“Congress has recently passed a large COVID-19 relief and stimulus package. As with other aspects of the COVID-19 pandemic, fraudsters are exploiting the relief and stimulus to victimize the public. The U.S. Secret Service is observing a rise in stimulus relief fraud over the past several days and expect the fraud attempts to continue
throughout the pandemic. Criminal actors are using a variety of means to contact potential victims. In one instance, the criminal actors are using spoofed email addresses posing as U.S. Treasury officials requesting that the victim provide personal identifying information (PII), so that they can receive their share of the stimulus.
Other than via email, criminal actors are contacting potential victims via SMS/text, robocalls, and other messaging platforms. Through texts, criminal actors are sending links which directs individuals to a website,
which then prompts the potential victim to enter PII and other sensitive information, such as bank account numbers, email addresses, and passwords.
Official stimulus/relief information regarding COVID-19 will never be sent via text/SMS or on any other messaging platforms.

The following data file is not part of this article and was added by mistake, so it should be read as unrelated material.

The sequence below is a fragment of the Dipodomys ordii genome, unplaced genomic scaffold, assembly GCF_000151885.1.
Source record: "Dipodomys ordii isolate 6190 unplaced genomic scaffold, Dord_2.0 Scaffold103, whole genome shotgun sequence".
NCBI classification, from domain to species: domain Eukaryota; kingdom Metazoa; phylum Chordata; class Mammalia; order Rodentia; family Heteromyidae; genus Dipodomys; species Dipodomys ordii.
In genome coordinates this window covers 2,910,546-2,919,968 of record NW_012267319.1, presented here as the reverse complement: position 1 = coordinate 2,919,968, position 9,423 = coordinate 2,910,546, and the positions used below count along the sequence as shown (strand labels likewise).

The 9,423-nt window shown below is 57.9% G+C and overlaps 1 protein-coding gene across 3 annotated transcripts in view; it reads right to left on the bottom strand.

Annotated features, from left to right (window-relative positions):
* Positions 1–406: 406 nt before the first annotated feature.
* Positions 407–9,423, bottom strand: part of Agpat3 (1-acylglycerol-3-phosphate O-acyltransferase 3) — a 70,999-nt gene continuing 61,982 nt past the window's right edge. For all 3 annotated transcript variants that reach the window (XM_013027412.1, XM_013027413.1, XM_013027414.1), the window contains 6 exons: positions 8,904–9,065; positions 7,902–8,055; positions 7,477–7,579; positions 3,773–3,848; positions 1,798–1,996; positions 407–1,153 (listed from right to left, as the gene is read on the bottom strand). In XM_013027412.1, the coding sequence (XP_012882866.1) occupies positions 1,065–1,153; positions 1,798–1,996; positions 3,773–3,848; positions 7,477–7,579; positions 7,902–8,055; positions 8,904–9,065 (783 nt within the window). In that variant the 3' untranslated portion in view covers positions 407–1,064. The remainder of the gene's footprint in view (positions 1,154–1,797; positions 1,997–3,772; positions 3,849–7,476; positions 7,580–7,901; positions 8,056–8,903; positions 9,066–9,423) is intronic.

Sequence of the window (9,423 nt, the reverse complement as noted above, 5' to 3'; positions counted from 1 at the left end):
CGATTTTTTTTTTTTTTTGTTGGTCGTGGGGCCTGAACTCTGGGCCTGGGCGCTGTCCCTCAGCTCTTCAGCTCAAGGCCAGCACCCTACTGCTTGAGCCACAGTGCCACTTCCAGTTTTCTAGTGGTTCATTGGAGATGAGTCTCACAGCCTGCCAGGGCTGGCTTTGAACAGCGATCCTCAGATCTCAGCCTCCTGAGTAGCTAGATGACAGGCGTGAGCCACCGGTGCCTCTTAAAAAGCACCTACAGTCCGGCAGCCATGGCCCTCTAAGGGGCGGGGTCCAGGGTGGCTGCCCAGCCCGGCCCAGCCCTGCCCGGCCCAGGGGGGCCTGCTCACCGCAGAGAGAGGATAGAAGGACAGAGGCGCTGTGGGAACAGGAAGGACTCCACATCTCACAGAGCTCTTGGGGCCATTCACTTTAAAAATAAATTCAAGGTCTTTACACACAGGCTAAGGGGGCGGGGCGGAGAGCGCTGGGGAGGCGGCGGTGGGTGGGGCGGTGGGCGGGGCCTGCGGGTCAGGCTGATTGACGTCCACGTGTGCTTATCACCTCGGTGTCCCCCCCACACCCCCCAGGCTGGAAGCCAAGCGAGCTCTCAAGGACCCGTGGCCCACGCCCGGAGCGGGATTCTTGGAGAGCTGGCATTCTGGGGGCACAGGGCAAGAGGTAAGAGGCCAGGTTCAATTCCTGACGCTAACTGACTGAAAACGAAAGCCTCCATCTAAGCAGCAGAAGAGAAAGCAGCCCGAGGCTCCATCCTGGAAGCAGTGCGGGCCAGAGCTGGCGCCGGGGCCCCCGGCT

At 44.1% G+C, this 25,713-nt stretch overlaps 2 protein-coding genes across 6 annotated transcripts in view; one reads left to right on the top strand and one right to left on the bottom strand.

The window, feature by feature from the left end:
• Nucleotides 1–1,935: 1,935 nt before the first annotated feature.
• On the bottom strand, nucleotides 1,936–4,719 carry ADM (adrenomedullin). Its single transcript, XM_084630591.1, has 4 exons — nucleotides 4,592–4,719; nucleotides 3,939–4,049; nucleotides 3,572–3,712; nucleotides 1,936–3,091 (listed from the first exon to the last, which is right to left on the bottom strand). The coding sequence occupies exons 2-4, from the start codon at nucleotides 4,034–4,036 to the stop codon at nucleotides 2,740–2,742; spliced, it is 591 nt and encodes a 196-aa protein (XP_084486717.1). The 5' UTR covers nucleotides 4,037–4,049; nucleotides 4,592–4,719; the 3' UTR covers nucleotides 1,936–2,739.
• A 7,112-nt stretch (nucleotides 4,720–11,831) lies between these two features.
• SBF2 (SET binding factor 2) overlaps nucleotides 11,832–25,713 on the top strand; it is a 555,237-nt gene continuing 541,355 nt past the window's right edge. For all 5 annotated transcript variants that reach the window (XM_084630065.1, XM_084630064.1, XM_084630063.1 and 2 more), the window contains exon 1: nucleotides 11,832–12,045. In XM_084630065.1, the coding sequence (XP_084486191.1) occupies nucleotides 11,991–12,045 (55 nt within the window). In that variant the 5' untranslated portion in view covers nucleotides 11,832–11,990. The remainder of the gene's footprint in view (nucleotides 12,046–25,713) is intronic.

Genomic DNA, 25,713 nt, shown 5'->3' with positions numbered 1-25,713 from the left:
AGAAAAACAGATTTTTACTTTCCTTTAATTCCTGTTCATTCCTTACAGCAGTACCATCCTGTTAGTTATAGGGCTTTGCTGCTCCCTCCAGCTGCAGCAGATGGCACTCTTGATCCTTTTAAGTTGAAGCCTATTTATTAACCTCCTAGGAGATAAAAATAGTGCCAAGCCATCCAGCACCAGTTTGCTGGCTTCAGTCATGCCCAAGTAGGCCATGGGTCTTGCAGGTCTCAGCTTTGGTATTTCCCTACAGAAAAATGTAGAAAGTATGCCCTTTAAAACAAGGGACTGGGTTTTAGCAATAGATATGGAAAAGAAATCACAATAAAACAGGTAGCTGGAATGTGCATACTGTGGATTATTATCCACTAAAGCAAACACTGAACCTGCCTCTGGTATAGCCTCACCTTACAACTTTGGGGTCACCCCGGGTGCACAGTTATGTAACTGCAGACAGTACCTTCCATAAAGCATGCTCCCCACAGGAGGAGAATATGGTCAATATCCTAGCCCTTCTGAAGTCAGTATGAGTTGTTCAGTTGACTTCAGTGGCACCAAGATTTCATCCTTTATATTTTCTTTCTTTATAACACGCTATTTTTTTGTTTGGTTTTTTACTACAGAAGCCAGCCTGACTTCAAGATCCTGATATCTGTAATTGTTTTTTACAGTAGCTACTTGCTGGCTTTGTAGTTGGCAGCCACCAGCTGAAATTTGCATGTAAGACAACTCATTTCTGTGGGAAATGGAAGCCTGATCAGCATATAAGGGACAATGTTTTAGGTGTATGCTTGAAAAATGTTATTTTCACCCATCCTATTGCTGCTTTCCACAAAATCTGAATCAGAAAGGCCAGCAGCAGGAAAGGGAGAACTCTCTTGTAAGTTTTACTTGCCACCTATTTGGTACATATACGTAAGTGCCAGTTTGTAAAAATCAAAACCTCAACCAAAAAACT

The U.S. Secret Service stresses that individuals seeking information about the stimulus/relief program to contact the specific government agency via its website for guidance. Individuals should follow protocols published by those government websites. During this time, it is stressed that the public maintain an increased vigilance when providing any PII or other privileged and protected information.” -The United States Secret Service
“By remembering these four tips, you can protect yourself and help stop this criminal activity:
(1) do not open attachments or click links within emails from senders you don’t recognize;
(2) always verify the information being shared originates from a legitimate source;
(3) do not provide your logins, financial data or other personal information in response to an email; and
(4) visit websites by manually inputting their domains to your browser.
If you believe you are the victim of an internet scam or want to report suspicious activity, please visit the FBI’s Internet Crime Complaint Center at www.ic3.gov.
For more information about the rise in fraud schemes related to COVID-19, go to: https://www.ic3.gov/media/